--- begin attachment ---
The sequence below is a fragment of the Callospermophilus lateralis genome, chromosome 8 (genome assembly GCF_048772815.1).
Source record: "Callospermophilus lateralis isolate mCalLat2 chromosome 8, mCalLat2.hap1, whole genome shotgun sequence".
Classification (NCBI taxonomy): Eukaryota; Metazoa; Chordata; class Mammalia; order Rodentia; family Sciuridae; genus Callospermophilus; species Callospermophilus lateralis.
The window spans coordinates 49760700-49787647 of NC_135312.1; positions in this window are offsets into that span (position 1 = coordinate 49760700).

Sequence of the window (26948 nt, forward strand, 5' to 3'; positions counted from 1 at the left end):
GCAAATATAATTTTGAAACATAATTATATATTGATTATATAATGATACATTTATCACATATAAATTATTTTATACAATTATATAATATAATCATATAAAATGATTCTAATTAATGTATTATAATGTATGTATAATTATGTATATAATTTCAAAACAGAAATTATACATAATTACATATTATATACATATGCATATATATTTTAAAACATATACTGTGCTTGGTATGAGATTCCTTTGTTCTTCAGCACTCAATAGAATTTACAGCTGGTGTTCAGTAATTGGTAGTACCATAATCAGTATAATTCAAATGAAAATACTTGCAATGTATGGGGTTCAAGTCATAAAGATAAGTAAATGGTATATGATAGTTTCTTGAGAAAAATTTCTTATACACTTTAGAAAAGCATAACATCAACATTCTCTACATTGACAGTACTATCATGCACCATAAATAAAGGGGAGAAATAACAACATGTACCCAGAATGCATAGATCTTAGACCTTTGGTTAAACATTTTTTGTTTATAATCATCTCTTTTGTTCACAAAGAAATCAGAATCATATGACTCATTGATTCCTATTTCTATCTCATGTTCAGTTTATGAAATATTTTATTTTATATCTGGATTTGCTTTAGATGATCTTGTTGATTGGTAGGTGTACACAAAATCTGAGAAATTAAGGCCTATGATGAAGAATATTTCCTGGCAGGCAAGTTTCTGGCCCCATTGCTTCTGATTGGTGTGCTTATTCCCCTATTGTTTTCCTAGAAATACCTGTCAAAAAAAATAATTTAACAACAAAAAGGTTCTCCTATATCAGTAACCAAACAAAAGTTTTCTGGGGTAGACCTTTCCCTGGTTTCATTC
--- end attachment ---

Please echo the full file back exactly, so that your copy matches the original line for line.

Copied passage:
The sequence below is a fragment of the Callospermophilus lateralis genome, chromosome 8 (genome assembly GCF_048772815.1).
Source record: "Callospermophilus lateralis isolate mCalLat2 chromosome 8, mCalLat2.hap1, whole genome shotgun sequence".
Classification (NCBI taxonomy): Eukaryota; Metazoa; Chordata; class Mammalia; order Rodentia; family Sciuridae; genus Callospermophilus; species Callospermophilus lateralis.
The window spans coordinates 49760700-49787647 of NC_135312.1; positions in this window are offsets into that span (position 1 = coordinate 49760700).

Sequence of the window (26948 nt, forward strand, 5' to 3'; positions counted from 1 at the left end):
GCAAATATAATTTTGAAACATAATTATATATTGATTATATAATGATACATTTATCACATATAAATTATTTTATACAATTATATAATATAATCATATAAAATGATTCTAATTAATGTATTATAATGTATGTATAATTATGTATATAATTTCAAAACAGAAATTATACATAATTACATATTATATACATATGCATATATATTTTAAAACATATACTGTGCTTGGTATGAGATTCCTTTGTTCTTCAGCACTCAATAGAATTTACAGCTGGTGTTCAGTAATTGGTAGTACCATAATCAGTATAATTCAAATGAAAATACTTGCAATGTATGGGGTTCAAGTCATAAAGATAAGTAAATGGTATATGATAGTTTCTTGAGAAAAATTTCTTATACACTTTAGAAAAGCATAACATCAACATTCTCTACATTGACAGTACTATCATGCACCATAAATAAAGGGGAGAAATAACAACATGTACCCAGAATGCATAGATCTTAGACCTTTGGTTAAACATTTTTTGTTTATAATCATCTCTTTTGTTCACAAAGAAATCAGAATCATATGACTCATTGATTCCTATTTCTATCTCATGTTCAGTTTATGAAATATTTTATTTTATATCTGGATTTGCTTTAGATGATCTTGTTGATTGGTAGGTGTACACAAAATCTGAGAAATTAAGGCCTATGATGAAGAATATTTCCTGGCAGGCAAGTTTCTGGCCCCATTGCTTCTGATTGGTGTGCTTATTCCCCTATTGTTTTCCTAGAAATACCTGTCAAAAAAAATAATTTAACAACAAAAAGGTTCTCCTATATCAGTAACCAAACAAAAGTTTTCTGGGGTAGACCTTTCCCTGGTTTCATTC